As part of a government program established this year, the United States Postal Service is distributing free COVID-19 test kits to the public — an initiative that could add to the personal wealth of Postmaster General Louis DeJoy. DeJoy has reported owning stock in one of the companies supplying the tests, and his financial disclosures show no evidence of him having fully divested that stock. In failing to do so while participating in the COVID-19 free test project, DeJoy may have violated a federal conflict-of-interest law.
Before becoming postmaster general in June 2020, DeJoy spent over 30 years as an entrepreneur and business executive. He reportedly has a net worth of $110 million. His most recent annual financial disclosure report, covering calendar year 2020, lists a staggering number and variety of assets and income sources. It also shows that, between June 15, 2020, and December 31, 2020, he reported a whopping 861 transactions.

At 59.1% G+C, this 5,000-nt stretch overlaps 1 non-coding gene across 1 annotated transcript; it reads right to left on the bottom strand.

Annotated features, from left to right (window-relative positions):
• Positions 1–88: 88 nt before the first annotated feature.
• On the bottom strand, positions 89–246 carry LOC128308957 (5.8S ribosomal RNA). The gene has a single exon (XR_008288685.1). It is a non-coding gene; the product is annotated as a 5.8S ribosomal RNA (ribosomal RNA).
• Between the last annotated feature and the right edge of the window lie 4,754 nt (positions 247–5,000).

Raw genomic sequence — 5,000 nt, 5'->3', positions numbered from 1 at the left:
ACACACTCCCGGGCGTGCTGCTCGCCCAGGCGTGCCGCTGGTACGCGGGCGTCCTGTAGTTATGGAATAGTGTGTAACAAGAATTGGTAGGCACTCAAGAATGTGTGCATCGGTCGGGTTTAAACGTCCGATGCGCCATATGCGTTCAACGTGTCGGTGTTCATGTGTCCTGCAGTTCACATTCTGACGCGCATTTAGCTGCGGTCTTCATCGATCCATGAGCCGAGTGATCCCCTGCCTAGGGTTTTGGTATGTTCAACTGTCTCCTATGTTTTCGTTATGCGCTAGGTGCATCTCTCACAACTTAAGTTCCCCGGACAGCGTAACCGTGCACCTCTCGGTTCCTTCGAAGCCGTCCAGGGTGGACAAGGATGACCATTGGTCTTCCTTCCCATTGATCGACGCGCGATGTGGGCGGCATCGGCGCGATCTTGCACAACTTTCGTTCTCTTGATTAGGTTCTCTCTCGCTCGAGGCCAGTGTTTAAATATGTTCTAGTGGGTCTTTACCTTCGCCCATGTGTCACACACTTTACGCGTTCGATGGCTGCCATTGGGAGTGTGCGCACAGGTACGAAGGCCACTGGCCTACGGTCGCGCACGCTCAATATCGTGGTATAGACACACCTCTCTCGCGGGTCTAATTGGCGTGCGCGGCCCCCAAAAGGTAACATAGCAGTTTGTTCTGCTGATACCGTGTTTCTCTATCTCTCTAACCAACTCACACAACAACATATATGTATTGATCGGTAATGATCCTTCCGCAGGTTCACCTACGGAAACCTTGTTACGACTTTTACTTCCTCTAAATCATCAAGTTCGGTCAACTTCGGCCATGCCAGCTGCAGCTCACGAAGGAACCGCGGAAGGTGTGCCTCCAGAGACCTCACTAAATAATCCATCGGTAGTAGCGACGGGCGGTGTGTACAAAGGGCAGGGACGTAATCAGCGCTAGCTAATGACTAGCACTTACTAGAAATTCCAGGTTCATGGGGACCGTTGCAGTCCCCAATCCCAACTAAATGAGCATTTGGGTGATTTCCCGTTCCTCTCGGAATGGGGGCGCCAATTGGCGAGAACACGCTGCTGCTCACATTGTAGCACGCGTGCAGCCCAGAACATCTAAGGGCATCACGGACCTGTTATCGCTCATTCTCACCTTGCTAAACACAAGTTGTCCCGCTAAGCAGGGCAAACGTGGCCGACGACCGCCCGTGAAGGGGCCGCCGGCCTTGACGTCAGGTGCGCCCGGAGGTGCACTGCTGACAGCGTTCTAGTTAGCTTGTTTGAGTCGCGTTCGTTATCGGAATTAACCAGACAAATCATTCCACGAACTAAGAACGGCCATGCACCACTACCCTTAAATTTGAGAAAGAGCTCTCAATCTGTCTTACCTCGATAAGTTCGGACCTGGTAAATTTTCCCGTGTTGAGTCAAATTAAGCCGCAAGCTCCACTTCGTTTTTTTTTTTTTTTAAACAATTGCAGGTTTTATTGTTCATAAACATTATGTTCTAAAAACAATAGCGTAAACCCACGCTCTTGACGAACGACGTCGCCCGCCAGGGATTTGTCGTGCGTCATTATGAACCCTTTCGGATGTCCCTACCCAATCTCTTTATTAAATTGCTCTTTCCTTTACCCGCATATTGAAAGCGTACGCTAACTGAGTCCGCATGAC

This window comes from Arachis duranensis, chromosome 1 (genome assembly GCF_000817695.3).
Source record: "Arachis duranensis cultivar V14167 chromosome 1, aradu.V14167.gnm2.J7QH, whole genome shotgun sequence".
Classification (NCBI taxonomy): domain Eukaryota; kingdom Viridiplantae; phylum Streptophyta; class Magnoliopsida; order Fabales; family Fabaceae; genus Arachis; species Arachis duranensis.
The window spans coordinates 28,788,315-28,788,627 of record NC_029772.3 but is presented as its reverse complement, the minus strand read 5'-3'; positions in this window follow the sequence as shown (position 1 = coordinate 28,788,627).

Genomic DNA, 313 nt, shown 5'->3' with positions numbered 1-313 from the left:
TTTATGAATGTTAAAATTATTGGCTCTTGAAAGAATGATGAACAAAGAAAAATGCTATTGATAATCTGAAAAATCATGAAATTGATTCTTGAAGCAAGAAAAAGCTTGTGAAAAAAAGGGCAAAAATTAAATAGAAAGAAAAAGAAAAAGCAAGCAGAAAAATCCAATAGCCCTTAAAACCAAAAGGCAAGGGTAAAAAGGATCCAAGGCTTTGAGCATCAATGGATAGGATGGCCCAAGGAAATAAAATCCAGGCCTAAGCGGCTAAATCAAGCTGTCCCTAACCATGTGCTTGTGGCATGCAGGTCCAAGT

In January 2022, President Joe Biden announced that the government would purchase 500 million rapid COVID-19 tests, with four tests kits to be mailed to all American households upon request. In March, the White House announced that the public could request a second set of four test kits.
It is one of the largest disaster relief efforts in the Postal Service’s nearly 250-year history, involving hundreds of processing centers, thousands of post offices, and hundreds of thousands of workers. DeJoy, who has logistics and supply-chain expertise as the longtime owner of a trucking company, was reportedly “intensely involved” in the logistics of the project and has been among its most vocal advocates.
One of the primary suppliers of the tests is medical products company Abbott Laboratories, which stands to earn a hefty profit from the test giveaway. Abbott has already sold the federal government millions of its popular BinaxNOW COVID-19 tests.